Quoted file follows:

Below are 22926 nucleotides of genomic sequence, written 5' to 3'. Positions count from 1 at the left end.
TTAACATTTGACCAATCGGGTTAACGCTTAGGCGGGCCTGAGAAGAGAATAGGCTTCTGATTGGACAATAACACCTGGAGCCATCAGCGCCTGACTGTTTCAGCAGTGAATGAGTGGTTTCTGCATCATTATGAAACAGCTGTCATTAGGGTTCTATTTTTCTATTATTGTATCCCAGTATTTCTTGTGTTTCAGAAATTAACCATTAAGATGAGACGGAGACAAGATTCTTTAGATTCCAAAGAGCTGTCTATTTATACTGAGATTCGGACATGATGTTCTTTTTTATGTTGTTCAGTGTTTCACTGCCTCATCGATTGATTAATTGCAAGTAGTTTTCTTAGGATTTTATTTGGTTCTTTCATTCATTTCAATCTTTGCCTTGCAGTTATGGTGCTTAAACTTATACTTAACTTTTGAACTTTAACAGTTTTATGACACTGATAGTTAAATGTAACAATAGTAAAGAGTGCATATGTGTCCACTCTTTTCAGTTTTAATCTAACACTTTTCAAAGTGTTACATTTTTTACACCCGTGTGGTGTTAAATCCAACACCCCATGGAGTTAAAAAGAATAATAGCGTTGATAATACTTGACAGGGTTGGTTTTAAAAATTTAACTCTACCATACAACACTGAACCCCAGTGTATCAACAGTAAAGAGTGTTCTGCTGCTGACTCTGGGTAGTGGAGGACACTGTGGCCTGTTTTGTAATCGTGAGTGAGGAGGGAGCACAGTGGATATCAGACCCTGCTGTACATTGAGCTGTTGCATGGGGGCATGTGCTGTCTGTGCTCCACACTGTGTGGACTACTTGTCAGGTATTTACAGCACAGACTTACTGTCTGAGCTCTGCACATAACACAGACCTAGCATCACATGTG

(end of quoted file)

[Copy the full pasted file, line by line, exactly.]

Below are 22926 nucleotides of genomic sequence, written 5' to 3'. Positions count from 1 at the left end.
TTAACATTTGACCAATCGGGTTAACGCTTAGGCGGGCCTGAGAAGAGAATAGGCTTCTGATTGGACAATAACACCTGGAGCCATCAGCGCCTGACTGTTTCAGCAGTGAATGAGTGGTTTCTGCATCATTATGAAACAGCTGTCATTAGGGTTCTATTTTTCTATTATTGTATCCCAGTATTTCTTGTGTTTCAGAAATTAACCATTAAGATGAGACGGAGACAAGATTCTTTAGATTCCAAAGAGCTGTCTATTTATACTGAGATTCGGACATGATGTTCTTTTTTATGTTGTTCAGTGTTTCACTGCCTCATCGATTGATTAATTGCAAGTAGTTTTCTTAGGATTTTATTTGGTTCTTTCATTCATTTCAATCTTTGCCTTGCAGTTATGGTGCTTAAACTTATACTTAACTTTTGAACTTTAACAGTTTTATGACACTGATAGTTAAATGTAACAATAGTAAAGAGTGCATATGTGTCCACTCTTTTCAGTTTTAATCTAACACTTTTCAAAGTGTTACATTTTTTACACCCGTGTGGTGTTAAATCCAACACCCCATGGAGTTAAAAAGAATAATAGCGTTGATAATACTTGACAGGGTTGGTTTTAAAAATTTAACTCTACCATACAACACTGAACCCCAGTGTATCAACAGTAAAGAGTGTTCTGCTGCTGACTCTGGGTAGTGGAGGACACTGTGGCCTGTTTTGTAATCGTGAGTGAGGAGGGAGCACAGTGGATATCAGACCCTGCTGTACATTGAGCTGTTGCATGGGGGCATGTGCTGTCTGTGCTCCACACTGTGTGGACTACTTGTCAGGTATTTACAGCACAGACTTACTGTCTGAGCTCTGCACATAACACAGACCTAGCATCACATGTG